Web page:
Oracle has hired private investigators to track down Hewlett-Packard CEO Leo Apotheker, according to reports
The Oracle/SAP court room spat has taken something of a bizarre turn after Reuters, citing unnamed sources “familiar with the situation,” reported 10 November that Oracle has been using private detectives to try and locate new Hewlett-Packard CEO Leo Apotheker.
Apotheker is a key material witness Oracle would like to question in copyright infringement litigation it has brought against SAP, his longtime former employer.
As one might expect, neither Oracle nor HP would comment on the report.
Out Of The Country?
Apotheker took over the top executive position at HP on 1 November and ostensibly is out of the country, touring HP locations – although HP will not attest to this. If he comes within 100 miles of the trial location in Oakland, California, he can be subpoenaed by the judge and forced to testify in the case.
Oracle is trying to convince a federal court to fine SAP $2.15 billion (£1.3 billion) for stealing its intellectual property and using it to lure customers away. So the stakes are quite high.
Apotheker was CEO of SAP when the company – through an American-based affiliate, TomorrowNow – illegally downloaded millions of instances’ worth of Oracle software and product documentation some three to five years ago. SAP already has admitted responsibility for TomorrowNow’s actions.
The court case, originated by an Oracle lawsuit first brought in 2007, is to determine how much SAP will be fined for the actions of its now-defunct, former wholly owned subsidiary.
HP refused to accept a subpoena requested by Oracle last week, when the trial began in federal court, saying it does not divulge the whereabouts of its executives.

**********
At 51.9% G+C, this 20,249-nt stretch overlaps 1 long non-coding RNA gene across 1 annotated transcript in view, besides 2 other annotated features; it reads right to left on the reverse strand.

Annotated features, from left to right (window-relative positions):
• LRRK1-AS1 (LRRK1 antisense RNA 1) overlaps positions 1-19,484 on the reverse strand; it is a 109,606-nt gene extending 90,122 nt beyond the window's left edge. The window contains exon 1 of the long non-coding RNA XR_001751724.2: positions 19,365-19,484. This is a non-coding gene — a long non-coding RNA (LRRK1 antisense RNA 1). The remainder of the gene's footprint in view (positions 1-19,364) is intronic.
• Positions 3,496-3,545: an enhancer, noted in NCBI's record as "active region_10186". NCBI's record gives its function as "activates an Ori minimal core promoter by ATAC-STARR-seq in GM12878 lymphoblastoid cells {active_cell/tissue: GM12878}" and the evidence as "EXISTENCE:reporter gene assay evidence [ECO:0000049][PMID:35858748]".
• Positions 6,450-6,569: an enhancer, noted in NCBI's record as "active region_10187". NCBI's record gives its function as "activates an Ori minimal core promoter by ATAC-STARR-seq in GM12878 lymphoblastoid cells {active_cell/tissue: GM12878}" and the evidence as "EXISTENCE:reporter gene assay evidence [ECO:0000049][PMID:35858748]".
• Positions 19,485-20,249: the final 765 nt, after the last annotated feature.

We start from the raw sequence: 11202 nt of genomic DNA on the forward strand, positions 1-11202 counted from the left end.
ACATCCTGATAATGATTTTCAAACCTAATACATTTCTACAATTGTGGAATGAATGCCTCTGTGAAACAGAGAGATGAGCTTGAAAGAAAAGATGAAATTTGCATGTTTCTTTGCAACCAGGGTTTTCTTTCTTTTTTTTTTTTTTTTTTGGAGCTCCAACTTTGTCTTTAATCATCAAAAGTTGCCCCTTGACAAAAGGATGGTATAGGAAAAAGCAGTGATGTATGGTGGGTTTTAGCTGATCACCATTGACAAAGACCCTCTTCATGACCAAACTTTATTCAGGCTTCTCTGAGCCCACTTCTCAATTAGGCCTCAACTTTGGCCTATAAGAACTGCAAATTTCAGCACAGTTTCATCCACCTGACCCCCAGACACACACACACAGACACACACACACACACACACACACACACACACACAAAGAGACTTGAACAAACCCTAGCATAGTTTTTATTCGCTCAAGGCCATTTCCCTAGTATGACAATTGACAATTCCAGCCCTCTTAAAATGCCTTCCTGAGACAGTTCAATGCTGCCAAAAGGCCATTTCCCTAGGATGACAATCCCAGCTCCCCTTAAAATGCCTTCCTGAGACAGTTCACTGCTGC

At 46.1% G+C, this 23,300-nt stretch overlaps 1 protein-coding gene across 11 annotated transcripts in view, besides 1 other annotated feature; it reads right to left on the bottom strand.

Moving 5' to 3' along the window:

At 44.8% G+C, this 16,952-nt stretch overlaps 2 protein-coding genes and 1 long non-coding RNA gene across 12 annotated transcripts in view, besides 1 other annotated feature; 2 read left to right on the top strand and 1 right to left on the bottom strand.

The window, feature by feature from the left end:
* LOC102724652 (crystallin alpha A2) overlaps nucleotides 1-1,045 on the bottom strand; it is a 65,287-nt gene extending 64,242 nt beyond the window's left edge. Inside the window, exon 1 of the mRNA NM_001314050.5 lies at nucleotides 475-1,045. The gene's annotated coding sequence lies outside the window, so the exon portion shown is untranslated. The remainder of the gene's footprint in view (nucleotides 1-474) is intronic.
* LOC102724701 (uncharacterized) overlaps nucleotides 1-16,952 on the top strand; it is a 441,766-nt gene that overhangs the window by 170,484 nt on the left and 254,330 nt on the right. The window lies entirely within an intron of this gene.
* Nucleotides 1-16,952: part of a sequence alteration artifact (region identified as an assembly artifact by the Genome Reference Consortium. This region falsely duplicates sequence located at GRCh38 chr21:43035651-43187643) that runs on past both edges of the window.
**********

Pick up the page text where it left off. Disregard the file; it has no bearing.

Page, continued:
Apotheker was named the new CEO of HP on 9 October, two months after his predecessor, Mark Hurd, was forced to resign following charges of sexual harassment by a former HP employee and a subsequent expenses-related coverup. Hurd has since settled the complaint out of court.
To add even more intrigue into the case, Hurd was named co-president of Oracle on 6 September, one month after leaving HP.
Ellison ‘Deeply Worried’
Oracle CEO Larry Ellison, testifying in the punishment phase of the trial that started 1 November, told Federal Court Judge Shirley Hamilton and a packed courtroom November that he was “deeply worried” about his company “bleeding customers” because of SAP’s actions to lure customers away from Oracle.
Two years after it was acquired by SAP, TomorrowNow was caught stealing Oracle’s intellectual property by gaining unauthorised access to a customer-support Oracle website and downloading copyrighted instances of support software and thousands of pages of documentation.
Oracle claimed that more than 8 million instances of its enterprise support software worth $2.15 billion were stolen, stored on SAP’s servers and used without its permission.
It also charged that SAP/TomorrowNow deployed automated bots that used Oracle’s own software to lure customers from PeopleSoft (owned by Oracle) over to SAP.
Enterprise support software amounts to about half of Oracle’s annual revenue.